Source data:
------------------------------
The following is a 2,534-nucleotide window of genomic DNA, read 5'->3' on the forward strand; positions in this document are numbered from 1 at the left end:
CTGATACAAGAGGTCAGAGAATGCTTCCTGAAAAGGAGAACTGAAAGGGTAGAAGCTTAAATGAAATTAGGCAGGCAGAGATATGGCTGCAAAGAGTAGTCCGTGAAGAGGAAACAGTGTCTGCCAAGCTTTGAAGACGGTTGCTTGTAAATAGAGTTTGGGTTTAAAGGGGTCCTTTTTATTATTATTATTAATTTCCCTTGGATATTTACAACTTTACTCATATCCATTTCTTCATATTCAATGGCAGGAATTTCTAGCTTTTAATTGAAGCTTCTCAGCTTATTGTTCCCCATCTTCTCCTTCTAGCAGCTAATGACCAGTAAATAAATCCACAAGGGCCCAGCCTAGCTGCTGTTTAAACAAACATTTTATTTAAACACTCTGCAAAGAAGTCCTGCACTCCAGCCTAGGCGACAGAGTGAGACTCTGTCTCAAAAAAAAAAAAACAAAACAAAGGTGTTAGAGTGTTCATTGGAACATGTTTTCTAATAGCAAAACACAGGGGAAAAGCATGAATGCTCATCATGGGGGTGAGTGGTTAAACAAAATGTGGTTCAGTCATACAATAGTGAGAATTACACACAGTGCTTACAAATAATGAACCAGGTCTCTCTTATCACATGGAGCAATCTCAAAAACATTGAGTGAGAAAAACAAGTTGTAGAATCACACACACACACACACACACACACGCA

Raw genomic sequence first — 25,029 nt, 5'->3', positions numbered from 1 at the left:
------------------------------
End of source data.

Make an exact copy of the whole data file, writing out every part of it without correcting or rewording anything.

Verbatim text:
The following is a 2,534-nucleotide window of genomic DNA, read 5'->3' on the forward strand; positions in this document are numbered from 1 at the left end:
CTGATACAAGAGGTCAGAGAATGCTTCCTGAAAAGGAGAACTGAAAGGGTAGAAGCTTAAATGAAATTAGGCAGGCAGAGATATGGCTGCAAAGAGTAGTCCGTGAAGAGGAAACAGTGTCTGCCAAGCTTTGAAGACGGTTGCTTGTAAATAGAGTTTGGGTTTAAAGGGGTCCTTTTTATTATTATTATTAATTTCCCTTGGATATTTACAACTTTACTCATATCCATTTCTTCATATTCAATGGCAGGAATTTCTAGCTTTTAATTGAAGCTTCTCAGCTTATTGTTCCCCATCTTCTCCTTCTAGCAGCTAATGACCAGTAAATAAATCCACAAGGGCCCAGCCTAGCTGCTGTTTAAACAAACATTTTATTTAAACACTCTGCAAAGAAGTCCTGCACTCCAGCCTAGGCGACAGAGTGAGACTCTGTCTCAAAAAAAAAAAAACAAAACAAAGGTGTTAGAGTGTTCATTGGAACATGTTTTCTAATAGCAAAACACAGGGGAAAAGCATGAATGCTCATCATGGGGGTGAGTGGTTAAACAAAATGTGGTTCAGTCATACAATAGTGAGAATTACACACAGTGCTTACAAATAATGAACCAGGTCTCTCTTATCACATGGAGCAATCTCAAAAACATTGAGTGAGAAAAACAAGTTGTAGAATCACACACACACACACACACACACACGCA

Raw genomic sequence first — 25,029 nt, 5'->3', positions numbered from 1 at the left: